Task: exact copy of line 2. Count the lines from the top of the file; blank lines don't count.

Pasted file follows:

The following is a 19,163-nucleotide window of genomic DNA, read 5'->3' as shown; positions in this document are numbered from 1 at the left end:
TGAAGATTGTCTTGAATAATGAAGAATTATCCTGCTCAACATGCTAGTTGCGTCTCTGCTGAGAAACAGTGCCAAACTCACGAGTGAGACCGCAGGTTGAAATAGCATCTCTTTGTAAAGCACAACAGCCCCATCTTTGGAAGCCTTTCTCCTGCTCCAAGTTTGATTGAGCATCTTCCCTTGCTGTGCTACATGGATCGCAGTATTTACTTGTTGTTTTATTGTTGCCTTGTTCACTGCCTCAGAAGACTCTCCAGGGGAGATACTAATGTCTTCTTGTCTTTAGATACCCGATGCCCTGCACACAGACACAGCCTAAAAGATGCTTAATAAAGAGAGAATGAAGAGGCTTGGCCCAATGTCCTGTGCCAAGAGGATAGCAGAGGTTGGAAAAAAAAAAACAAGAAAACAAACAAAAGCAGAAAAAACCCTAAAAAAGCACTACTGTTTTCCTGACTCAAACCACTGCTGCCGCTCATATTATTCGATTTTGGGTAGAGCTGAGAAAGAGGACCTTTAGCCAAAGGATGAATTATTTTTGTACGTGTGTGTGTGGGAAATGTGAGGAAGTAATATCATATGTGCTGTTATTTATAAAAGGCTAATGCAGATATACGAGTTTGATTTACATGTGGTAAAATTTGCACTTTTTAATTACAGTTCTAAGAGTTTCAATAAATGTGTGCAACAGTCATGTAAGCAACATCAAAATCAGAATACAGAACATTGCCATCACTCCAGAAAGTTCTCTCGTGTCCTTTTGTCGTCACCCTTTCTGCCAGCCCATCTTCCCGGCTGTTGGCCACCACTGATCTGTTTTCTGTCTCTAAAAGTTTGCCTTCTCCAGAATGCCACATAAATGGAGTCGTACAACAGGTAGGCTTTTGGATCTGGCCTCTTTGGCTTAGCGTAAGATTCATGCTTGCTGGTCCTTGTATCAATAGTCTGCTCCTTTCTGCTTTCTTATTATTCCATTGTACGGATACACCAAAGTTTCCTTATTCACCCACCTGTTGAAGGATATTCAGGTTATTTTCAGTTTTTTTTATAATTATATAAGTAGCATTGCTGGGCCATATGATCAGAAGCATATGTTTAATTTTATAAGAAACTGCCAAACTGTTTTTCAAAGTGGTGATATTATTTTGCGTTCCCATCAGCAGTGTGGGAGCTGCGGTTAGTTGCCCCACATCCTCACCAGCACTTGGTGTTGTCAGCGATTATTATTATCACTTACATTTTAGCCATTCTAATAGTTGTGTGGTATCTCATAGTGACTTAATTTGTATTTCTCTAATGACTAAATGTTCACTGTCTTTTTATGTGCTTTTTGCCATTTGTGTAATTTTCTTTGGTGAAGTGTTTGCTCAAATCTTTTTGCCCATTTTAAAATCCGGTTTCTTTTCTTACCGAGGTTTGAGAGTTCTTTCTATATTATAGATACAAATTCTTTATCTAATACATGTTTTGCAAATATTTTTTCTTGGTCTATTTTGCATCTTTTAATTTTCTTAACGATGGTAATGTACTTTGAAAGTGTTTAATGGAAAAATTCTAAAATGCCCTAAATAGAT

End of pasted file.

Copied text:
TGAAGATTGTCTTGAATAATGAAGAATTATCCTGCTCAACATGCTAGTTGCGTCTCTGCTGAGAAACAGTGCCAAACTCACGAGTGAGACCGCAGGTTGAAATAGCATCTCTTTGTAAAGCACAACAGCCCCATCTTTGGAAGCCTTTCTCCTGCTCCAAGTTTGATTGAGCATCTTCCCTTGCTGTGCTACATGGATCGCAGTATTTACTTGTTGTTTTATTGTTGCCTTGTTCACTGCCTCAGAAGACTCTCCAGGGGAGATACTAATGTCTTCTTGTCTTTAGATACCCGATGCCCTGCACACAGACACAGCCTAAAAGATGCTTAATAAAGAGAGAATGAAGAGGCTTGGCCCAATGTCCTGTGCCAAGAGGATAGCAGAGGTTGGAAAAAAAAAAACAAGAAAACAAACAAAAGCAGAAAAAACCCTAAAAAAGCACTACTGTTTTCCTGACTCAAACCACTGCTGCCGCTCATATTATTCGATTTTGGGTAGAGCTGAGAAAGAGGACCTTTAGCCAAAGGATGAATTATTTTTGTACGTGTGTGTGTGGGAAATGTGAGGAAGTAATATCATATGTGCTGTTATTTATAAAAGGCTAATGCAGATATACGAGTTTGATTTACATGTGGTAAAATTTGCACTTTTTAATTACAGTTCTAAGAGTTTCAATAAATGTGTGCAACAGTCATGTAAGCAACATCAAAATCAGAATACAGAACATTGCCATCACTCCAGAAAGTTCTCTCGTGTCCTTTTGTCGTCACCCTTTCTGCCAGCCCATCTTCCCGGCTGTTGGCCACCACTGATCTGTTTTCTGTCTCTAAAAGTTTGCCTTCTCCAGAATGCCACATAAATGGAGTCGTACAACAGGTAGGCTTTTGGATCTGGCCTCTTTGGCTTAGCGTAAGATTCATGCTTGCTGGTCCTTGTATCAATAGTCTGCTCCTTTCTGCTTTCTTATTATTCCATTGTACGGATACACCAAAGTTTCCTTATTCACCCACCTGTTGAAGGATATTCAGGTTATTTTCAGTTTTTTTTATAATTATATAAGTAGCATTGCTGGGCCATATGATCAGAAGCATATGTTTAATTTTATAAGAAACTGCCAAACTGTTTTTCAAAGTGGTGATATTATTTTGCGTTCCCATCAGCAGTGTGGGAGCTGCGGTTAGTTGCCCCACATCCTCACCAGCACTTGGTGTTGTCAGCGATTATTATTATCACTTACATTTTAGCCATTCTAATAGTTGTGTGGTATCTCATAGTGACTTAATTTGTATTTCTCTAATGACTAAATGTTCACTGTCTTTTTATGTGCTTTTTGCCATTTGTGTAATTTTCTTTGGTGAAGTGTTTGCTCAAATCTTTTTGCCCATTTTAAAATCCGGTTTCTTTTCTTACCGAGGTTTGAGAGTTCTTTCTATATTATAGATACAAATTCTTTATCTAATACATGTTTTGCAAATATTTTTTCTTGGTCTATTTTGCATCTTTTAATTTTCTTAACGATGGTAATGTACTTTGAAAGTGTTTAATGGAAAAATTCTAAAATGCCCTAAATAGAT